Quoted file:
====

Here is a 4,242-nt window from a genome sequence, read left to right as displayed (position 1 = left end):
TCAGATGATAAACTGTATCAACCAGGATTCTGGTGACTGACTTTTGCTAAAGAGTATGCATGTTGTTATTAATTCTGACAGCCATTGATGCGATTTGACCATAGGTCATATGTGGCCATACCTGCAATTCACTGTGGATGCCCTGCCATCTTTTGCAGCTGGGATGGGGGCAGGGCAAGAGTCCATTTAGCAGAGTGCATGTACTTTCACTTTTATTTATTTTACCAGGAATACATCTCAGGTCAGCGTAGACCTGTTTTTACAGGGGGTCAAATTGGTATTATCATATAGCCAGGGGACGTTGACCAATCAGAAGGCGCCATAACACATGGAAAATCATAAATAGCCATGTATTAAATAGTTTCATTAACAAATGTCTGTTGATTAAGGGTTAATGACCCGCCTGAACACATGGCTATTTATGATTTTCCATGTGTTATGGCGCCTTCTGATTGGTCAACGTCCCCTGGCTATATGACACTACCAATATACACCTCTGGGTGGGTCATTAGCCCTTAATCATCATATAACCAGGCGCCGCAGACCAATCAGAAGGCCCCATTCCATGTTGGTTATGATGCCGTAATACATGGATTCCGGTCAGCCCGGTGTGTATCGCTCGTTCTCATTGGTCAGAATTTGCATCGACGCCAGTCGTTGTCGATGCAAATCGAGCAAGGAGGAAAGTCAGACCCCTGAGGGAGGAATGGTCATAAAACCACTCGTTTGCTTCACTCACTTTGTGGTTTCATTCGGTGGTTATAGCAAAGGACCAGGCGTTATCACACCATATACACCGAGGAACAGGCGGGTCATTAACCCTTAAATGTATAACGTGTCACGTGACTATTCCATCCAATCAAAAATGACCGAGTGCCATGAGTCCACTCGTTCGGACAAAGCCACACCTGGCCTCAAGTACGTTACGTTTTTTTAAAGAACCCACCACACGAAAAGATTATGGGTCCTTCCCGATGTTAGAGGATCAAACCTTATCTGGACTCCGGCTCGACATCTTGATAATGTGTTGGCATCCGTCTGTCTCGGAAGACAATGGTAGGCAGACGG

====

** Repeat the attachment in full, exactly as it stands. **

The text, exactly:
Here is a 4,242-nt window from a genome sequence, read left to right as displayed (position 1 = left end):
TCAGATGATAAACTGTATCAACCAGGATTCTGGTGACTGACTTTTGCTAAAGAGTATGCATGTTGTTATTAATTCTGACAGCCATTGATGCGATTTGACCATAGGTCATATGTGGCCATACCTGCAATTCACTGTGGATGCCCTGCCATCTTTTGCAGCTGGGATGGGGGCAGGGCAAGAGTCCATTTAGCAGAGTGCATGTACTTTCACTTTTATTTATTTTACCAGGAATACATCTCAGGTCAGCGTAGACCTGTTTTTACAGGGGGTCAAATTGGTATTATCATATAGCCAGGGGACGTTGACCAATCAGAAGGCGCCATAACACATGGAAAATCATAAATAGCCATGTATTAAATAGTTTCATTAACAAATGTCTGTTGATTAAGGGTTAATGACCCGCCTGAACACATGGCTATTTATGATTTTCCATGTGTTATGGCGCCTTCTGATTGGTCAACGTCCCCTGGCTATATGACACTACCAATATACACCTCTGGGTGGGTCATTAGCCCTTAATCATCATATAACCAGGCGCCGCAGACCAATCAGAAGGCCCCATTCCATGTTGGTTATGATGCCGTAATACATGGATTCCGGTCAGCCCGGTGTGTATCGCTCGTTCTCATTGGTCAGAATTTGCATCGACGCCAGTCGTTGTCGATGCAAATCGAGCAAGGAGGAAAGTCAGACCCCTGAGGGAGGAATGGTCATAAAACCACTCGTTTGCTTCACTCACTTTGTGGTTTCATTCGGTGGTTATAGCAAAGGACCAGGCGTTATCACACCATATACACCGAGGAACAGGCGGGTCATTAACCCTTAAATGTATAACGTGTCACGTGACTATTCCATCCAATCAAAAATGACCGAGTGCCATGAGTCCACTCGTTCGGACAAAGCCACACCTGGCCTCAAGTACGTTACGTTTTTTTAAAGAACCCACCACACGAAAAGATTATGGGTCCTTCCCGATGTTAGAGGATCAAACCTTATCTGGACTCCGGCTCGACATCTTGATAATGTGTTGGCATCCGTCTGTCTCGGAAGACAATGGTAGGCAGACGG